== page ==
October 23, 2015 Norwalk, Iowa Under the command of Chief Greg Staples the Norwalk Police Department has returned to perhaps the best method of community policing that there is. The De Moines Register has done a fine job of encapsulating the initiative which has been coined “The Walk About Project” by the Department where officers have taken to the Streets and are discovering unexpected things.
While Greg Staples and officer Greg Hepperly have started walking foot patrols on the street just looking for residents to engage in normal discussions with Chief Staples notes the many reasons that officers are returning to the streets on foot.
“There are people out there who know what’s going on in the community and are happy to talk to you about it, but they’re not going to call you,” Staples said. “You’ve got to go find it.”
The Chief makes a very valid point, while on a beat patrol people that Officers come in contact with will in passing comment on issues that they would not normally call the Police for because they do not think it is important enough to warrant a call to the station. Also often people feel disconnected from the Police, however if they see an Officer, especially regularly, know that Officer by name and accept them as a member of their community then they will be more willing to confide in that person.
Certainly it is easier to mention something in passing during a casual conversation to an Officer than it is picking up a phone or flagging down a Passing Police car should you see one. Even approaching an officer or interrupting two officers when they are having a meal can seem somewhat intrusive if a citizen sees them having a meal break somewhere and may hold back some information that may be mundane to the citizen but important o the Officer.
Chief Staples also conveyed to The De Moines Register that keeping people happy and familiar with their police departments makes it easy to avoid the angst against police departments, which has played out on national television. With communities facing uprisings over police tactics, rogue officers and policing in general, Staples said it’s very important the Norwalk community doesn’t believe his officers are like that.
“Because we wear a uniform and a badge it’s easy to associate us with other areas,” Staples said. “But there’s been no Ferguson effect in Norawalk for a number of reasons. One is because we don’t police that way.”
The Chief believes that if the people of Norwalk do not like how their area is being Policed they will voice their concerns and he seems more than willing to listen and make appropriate changes to accommodate the people the Department serves and protects.
Officer Hepperly also made some observations which were: “In the media, you basically see a lot of negative stuff,” Hepperly said. “But out there we get a lot of feedback. People tell us they see us a lot, that they support us.”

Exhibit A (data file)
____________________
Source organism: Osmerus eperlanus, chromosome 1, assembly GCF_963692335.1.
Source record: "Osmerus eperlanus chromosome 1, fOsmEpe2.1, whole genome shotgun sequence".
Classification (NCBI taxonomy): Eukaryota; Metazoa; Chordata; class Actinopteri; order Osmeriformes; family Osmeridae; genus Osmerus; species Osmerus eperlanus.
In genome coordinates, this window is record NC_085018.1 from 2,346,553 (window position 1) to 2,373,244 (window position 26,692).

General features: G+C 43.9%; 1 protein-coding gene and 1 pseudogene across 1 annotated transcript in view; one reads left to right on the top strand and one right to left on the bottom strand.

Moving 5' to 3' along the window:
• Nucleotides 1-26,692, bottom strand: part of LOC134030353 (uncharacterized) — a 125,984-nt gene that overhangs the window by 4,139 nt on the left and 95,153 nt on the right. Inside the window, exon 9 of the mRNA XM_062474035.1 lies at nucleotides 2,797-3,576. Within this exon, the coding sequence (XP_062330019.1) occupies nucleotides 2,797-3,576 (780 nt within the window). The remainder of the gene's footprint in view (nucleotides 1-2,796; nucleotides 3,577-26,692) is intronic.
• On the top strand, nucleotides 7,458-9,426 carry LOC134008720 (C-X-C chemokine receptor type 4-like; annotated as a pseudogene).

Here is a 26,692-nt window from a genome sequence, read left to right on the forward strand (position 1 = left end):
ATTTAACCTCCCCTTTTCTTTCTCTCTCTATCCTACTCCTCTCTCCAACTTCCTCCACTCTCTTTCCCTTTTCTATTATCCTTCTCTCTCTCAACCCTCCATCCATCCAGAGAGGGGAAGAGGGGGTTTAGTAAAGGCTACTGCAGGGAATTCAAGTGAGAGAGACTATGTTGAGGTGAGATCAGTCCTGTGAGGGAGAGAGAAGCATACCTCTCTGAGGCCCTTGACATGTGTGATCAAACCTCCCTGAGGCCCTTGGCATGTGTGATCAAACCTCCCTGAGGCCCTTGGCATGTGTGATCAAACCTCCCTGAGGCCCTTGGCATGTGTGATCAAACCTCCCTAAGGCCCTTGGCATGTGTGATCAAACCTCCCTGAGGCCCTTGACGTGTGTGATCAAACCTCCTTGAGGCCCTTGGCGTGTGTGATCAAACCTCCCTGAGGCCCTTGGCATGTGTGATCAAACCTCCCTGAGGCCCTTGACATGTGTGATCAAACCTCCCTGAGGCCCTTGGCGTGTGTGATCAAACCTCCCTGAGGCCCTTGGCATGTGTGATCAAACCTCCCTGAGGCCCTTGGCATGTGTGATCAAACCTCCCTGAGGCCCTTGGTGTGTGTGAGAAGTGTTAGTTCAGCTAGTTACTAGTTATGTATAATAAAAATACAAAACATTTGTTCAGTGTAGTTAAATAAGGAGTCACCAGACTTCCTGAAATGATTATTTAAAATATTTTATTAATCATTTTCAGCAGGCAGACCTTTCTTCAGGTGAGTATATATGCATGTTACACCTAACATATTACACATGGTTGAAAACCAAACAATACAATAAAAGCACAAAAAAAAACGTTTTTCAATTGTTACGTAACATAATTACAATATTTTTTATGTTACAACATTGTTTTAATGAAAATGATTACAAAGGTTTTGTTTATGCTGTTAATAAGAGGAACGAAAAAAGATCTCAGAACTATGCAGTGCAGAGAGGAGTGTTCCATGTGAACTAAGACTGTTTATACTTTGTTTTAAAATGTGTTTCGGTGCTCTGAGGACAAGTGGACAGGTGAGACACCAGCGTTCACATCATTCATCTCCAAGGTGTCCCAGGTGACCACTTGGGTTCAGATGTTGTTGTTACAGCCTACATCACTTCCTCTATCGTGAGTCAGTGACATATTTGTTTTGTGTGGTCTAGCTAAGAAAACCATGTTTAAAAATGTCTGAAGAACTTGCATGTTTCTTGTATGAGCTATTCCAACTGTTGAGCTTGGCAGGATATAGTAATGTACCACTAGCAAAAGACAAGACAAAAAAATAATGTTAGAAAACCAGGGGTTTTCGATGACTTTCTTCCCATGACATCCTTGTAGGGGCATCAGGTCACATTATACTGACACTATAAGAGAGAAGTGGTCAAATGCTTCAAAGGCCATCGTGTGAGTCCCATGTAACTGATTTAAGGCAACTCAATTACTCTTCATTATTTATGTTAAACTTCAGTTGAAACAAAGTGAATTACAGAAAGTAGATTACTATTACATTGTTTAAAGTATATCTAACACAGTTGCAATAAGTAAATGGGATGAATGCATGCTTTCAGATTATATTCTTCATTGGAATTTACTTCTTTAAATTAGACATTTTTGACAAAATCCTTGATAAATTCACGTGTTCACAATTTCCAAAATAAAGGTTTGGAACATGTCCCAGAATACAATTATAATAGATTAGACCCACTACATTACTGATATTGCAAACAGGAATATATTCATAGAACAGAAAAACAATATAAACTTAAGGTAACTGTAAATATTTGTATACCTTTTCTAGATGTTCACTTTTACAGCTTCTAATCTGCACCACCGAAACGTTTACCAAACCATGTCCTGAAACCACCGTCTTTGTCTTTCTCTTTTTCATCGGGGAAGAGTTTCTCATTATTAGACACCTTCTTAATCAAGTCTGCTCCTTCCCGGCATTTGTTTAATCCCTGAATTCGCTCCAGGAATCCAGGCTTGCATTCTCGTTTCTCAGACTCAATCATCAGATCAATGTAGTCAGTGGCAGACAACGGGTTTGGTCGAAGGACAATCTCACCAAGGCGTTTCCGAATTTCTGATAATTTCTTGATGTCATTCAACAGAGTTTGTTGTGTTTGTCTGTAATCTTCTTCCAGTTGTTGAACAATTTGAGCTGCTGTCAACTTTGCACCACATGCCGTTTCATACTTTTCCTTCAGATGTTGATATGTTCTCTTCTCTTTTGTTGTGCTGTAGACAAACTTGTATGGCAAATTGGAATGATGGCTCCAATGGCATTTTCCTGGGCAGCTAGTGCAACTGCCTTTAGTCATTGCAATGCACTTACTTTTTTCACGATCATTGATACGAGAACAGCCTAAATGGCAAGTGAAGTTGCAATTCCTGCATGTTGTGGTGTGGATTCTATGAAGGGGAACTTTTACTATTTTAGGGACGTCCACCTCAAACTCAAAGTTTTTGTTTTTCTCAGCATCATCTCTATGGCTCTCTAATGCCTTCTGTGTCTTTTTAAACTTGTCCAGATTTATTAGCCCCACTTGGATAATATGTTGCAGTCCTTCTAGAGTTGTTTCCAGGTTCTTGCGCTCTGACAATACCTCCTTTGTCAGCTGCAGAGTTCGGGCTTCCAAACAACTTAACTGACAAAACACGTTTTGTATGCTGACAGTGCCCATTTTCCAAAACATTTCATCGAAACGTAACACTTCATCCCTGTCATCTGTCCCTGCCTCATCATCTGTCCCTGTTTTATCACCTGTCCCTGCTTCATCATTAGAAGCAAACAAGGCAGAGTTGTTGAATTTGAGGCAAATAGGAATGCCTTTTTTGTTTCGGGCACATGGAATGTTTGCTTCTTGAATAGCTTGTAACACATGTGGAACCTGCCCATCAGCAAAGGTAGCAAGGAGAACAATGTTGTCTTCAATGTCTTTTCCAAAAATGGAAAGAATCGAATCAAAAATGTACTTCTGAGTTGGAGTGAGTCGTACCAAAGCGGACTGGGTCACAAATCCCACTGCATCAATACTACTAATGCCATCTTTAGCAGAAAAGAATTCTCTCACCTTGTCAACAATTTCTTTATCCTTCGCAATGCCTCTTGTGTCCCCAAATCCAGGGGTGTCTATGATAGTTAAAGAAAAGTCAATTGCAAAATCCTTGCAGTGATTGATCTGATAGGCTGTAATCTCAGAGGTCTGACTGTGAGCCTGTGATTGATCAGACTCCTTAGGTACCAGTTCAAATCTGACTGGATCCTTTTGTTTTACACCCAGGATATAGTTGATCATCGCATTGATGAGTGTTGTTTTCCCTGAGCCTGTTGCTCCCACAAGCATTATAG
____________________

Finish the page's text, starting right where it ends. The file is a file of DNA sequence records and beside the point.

Also there was a tactical and learning position that was taken from his time walking the streets that should be a lesson for Officers to come away with as well.
In his car, Hepperly said, he’s looking for things that are out of place, such as open windows or garage doors. But when he’s on foot, he can look for smaller things like tools being left out, smaller items that could possibly be stolen or used as weapons against somebody. Staples said officers can also take note of who has dogs, who has fences, how tall they are and where they connect.
“You don’t see that driving 25-miles-per-hour down the road,” Staples said. “Why is that important? Well, if I’m chasing a bad guy and I know three houses down there’s a six-foot privacy fence, chances are he didn’t go that way.”
Another aspect to “walking a beat” is knowing who does and does not belong. Officers tend to notice when things and people are out of place after repeatedly passing by and through them. When walking through and talking with residents Officers can get a better understanding of business owners, hours of operation, neighborhoods and even events. When something is amiss it becomes more noticeable even when you are on regular patrol in a vehicle after having walked it enough.
Not mentioned in the article was the fact that Norwalk also has a very good program yet that involves kids in a school program called D.A.R.E. (Drug Abuse Resistance Education). This gives kids the opportunity to learn solid strategies for staying away from drugs and dealing with peer pressure. It also gives the kids a chance to familiarize themselves with Officers in a way that is much more real than the stereotypical ideas that they get from the media that can be so negative.
While the municipality of Norwalk is small and this approach is not feasible in every area it can certainly be implemented in many areas in Departments across the nation. Even if it is not part of your Departments policy or protocols I suggest you get out of the car a little more often and stretch your legs. Turn on your handset and take a walk as you meet with some residents or business owners.
Remember, Sheepdogs are only feared by the sheep because they look like wolves from a distance.
Photo Credit: Norwalk PD Twitter